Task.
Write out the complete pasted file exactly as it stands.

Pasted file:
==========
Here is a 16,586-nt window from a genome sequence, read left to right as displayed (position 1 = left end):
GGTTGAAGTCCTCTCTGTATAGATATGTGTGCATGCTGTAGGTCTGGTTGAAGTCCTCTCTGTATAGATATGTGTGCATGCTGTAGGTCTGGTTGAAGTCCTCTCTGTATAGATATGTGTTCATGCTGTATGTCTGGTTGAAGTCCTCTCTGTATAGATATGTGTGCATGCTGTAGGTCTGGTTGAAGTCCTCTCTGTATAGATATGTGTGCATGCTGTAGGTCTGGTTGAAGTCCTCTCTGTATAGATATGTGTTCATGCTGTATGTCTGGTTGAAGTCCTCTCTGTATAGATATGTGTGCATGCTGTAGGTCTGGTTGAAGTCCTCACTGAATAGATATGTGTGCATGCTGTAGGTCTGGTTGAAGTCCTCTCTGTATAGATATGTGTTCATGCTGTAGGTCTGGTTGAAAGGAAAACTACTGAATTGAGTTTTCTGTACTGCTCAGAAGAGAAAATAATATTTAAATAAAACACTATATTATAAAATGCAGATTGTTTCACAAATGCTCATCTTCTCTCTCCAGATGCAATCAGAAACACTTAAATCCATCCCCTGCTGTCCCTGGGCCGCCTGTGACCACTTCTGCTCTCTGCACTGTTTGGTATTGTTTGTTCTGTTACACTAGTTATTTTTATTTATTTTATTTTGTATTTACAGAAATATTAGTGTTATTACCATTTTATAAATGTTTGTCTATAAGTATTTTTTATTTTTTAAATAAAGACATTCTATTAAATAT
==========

Here is a 16,586-nt window from a genome sequence, read left to right as displayed (position 1 = left end):
GGTTGAAGTCCTCTCTGTATAGATATGTGTGCATGCTGTAGGTCTGGTTGAAGTCCTCTCTGTATAGATATGTGTGCATGCTGTAGGTCTGGTTGAAGTCCTCTCTGTATAGATATGTGTTCATGCTGTATGTCTGGTTGAAGTCCTCTCTGTATAGATATGTGTGCATGCTGTAGGTCTGGTTGAAGTCCTCTCTGTATAGATATGTGTGCATGCTGTAGGTCTGGTTGAAGTCCTCTCTGTATAGATATGTGTTCATGCTGTATGTCTGGTTGAAGTCCTCTCTGTATAGATATGTGTGCATGCTGTAGGTCTGGTTGAAGTCCTCACTGAATAGATATGTGTGCATGCTGTAGGTCTGGTTGAAGTCCTCTCTGTATAGATATGTGTTCATGCTGTAGGTCTGGTTGAAAGGAAAACTACTGAATTGAGTTTTCTGTACTGCTCAGAAGAGAAAATAATATTTAAATAAAACACTATATTATAAAATGCAGATTGTTTCACAAATGCTCATCTTCTCTCTCCAGATGCAATCAGAAACACTTAAATCCATCCCCTGCTGTCCCTGGGCCGCCTGTGACCACTTCTGCTCTCTGCACTGTTTGGTATTGTTTGTTCTGTTACACTAGTTATTTTTATTTATTTTATTTTGTATTTACAGAAATATTAGTGTTATTACCATTTTATAAATGTTTGTCTATAAGTATTTTTTATTTTTTAAATAAAGACATTCTATTAAATAT